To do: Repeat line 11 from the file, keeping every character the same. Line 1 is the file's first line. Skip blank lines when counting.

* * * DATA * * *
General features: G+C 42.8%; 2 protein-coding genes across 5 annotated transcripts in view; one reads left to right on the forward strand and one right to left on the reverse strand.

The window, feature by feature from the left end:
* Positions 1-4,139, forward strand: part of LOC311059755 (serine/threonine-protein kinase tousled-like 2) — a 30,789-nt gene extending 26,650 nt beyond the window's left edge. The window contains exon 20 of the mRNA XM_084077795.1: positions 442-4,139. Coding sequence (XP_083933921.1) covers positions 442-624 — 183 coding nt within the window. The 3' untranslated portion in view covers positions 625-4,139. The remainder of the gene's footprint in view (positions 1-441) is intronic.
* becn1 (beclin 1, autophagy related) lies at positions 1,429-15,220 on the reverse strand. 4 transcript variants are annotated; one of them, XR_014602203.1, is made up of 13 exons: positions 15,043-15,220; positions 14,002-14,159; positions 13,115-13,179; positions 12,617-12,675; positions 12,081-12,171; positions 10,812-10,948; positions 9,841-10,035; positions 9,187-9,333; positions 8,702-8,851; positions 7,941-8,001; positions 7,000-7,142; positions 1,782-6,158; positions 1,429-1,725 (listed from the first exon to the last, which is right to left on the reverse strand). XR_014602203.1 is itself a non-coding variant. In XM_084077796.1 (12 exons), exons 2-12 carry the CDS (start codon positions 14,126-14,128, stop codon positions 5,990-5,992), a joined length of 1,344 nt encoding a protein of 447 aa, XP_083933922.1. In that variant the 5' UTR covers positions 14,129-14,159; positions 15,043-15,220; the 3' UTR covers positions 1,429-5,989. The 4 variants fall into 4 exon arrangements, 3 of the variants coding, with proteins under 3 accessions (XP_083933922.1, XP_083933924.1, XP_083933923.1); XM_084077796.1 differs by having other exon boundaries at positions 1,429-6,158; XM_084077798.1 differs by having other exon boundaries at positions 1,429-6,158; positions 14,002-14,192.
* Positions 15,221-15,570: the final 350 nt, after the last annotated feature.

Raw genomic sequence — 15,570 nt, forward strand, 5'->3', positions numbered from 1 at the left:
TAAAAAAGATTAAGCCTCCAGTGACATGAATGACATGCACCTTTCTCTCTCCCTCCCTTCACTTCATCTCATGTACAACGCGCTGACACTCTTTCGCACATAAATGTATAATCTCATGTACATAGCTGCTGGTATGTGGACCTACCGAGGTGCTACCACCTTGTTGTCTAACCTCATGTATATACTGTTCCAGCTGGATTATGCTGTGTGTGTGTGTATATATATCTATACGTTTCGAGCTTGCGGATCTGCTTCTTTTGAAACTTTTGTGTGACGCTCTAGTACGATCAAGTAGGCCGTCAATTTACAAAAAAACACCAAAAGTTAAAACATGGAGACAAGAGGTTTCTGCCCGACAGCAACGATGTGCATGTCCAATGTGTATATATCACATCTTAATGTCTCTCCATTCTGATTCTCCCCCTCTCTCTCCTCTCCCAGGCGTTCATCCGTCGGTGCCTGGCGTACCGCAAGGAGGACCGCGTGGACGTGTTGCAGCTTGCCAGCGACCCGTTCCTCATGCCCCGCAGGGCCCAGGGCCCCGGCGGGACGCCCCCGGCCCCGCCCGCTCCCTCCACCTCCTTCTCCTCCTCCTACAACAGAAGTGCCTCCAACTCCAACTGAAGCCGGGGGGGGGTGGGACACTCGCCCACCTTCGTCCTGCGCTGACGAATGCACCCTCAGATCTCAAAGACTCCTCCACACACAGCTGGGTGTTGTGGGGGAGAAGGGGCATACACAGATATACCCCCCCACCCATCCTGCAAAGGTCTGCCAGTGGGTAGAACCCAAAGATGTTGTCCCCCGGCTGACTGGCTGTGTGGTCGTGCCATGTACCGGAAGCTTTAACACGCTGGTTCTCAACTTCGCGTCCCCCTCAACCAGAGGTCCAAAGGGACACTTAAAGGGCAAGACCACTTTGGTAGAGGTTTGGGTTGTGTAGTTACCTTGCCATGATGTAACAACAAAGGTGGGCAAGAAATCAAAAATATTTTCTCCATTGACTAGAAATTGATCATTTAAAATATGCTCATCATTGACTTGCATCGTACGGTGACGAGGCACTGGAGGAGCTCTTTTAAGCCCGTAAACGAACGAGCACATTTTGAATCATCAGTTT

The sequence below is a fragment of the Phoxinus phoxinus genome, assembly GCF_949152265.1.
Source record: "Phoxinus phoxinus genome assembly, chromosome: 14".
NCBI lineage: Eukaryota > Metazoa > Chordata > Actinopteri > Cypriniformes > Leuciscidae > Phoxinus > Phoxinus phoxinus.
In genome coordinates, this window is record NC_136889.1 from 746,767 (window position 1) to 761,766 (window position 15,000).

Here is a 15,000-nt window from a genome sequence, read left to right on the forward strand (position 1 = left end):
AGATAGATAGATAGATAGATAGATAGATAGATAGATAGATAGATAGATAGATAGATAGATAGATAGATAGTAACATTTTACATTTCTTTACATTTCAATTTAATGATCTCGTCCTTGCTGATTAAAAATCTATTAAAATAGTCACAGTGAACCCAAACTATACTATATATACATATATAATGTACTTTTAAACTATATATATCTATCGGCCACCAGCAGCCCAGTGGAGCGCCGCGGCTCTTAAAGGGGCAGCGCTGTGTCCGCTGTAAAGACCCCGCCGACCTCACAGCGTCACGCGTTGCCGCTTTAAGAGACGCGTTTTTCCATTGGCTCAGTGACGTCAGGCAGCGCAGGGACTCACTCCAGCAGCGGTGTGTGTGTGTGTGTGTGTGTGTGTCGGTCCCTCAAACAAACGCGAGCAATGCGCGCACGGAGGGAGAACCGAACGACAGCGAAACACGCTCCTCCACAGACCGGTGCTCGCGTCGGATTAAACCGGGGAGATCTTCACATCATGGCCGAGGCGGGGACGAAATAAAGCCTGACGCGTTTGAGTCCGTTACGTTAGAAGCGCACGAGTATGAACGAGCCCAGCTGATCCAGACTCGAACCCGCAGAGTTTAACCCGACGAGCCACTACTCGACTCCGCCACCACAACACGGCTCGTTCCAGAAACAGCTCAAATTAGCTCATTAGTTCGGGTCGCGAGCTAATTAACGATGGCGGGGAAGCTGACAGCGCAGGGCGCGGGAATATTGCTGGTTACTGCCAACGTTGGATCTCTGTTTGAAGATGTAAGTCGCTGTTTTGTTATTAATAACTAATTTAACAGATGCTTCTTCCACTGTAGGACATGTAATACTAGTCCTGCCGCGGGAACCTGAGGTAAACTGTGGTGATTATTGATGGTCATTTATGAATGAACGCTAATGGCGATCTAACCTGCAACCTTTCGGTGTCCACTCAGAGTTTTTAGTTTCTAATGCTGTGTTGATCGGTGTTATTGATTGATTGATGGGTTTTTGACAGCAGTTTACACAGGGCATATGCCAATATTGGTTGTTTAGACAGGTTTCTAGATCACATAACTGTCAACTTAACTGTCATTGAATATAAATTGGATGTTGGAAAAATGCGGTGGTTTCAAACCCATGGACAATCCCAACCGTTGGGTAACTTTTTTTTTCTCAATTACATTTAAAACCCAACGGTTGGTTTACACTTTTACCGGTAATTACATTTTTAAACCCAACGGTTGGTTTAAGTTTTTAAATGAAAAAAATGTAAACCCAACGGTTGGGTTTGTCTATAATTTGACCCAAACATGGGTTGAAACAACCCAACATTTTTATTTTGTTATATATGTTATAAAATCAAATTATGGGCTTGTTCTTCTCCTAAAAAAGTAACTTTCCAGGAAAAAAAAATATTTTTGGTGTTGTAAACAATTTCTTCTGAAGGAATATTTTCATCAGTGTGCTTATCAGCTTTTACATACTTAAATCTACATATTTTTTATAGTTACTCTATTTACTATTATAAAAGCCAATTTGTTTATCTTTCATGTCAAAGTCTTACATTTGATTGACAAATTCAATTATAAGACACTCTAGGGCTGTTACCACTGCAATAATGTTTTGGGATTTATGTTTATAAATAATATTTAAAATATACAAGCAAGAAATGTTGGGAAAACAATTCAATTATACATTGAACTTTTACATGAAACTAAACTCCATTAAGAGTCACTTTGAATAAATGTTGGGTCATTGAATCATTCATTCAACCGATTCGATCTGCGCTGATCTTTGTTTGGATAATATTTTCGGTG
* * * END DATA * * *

In genome coordinates, this window is record NC_136889.1 from 746,767 (window position 1) to 761,766 (window position 15,000).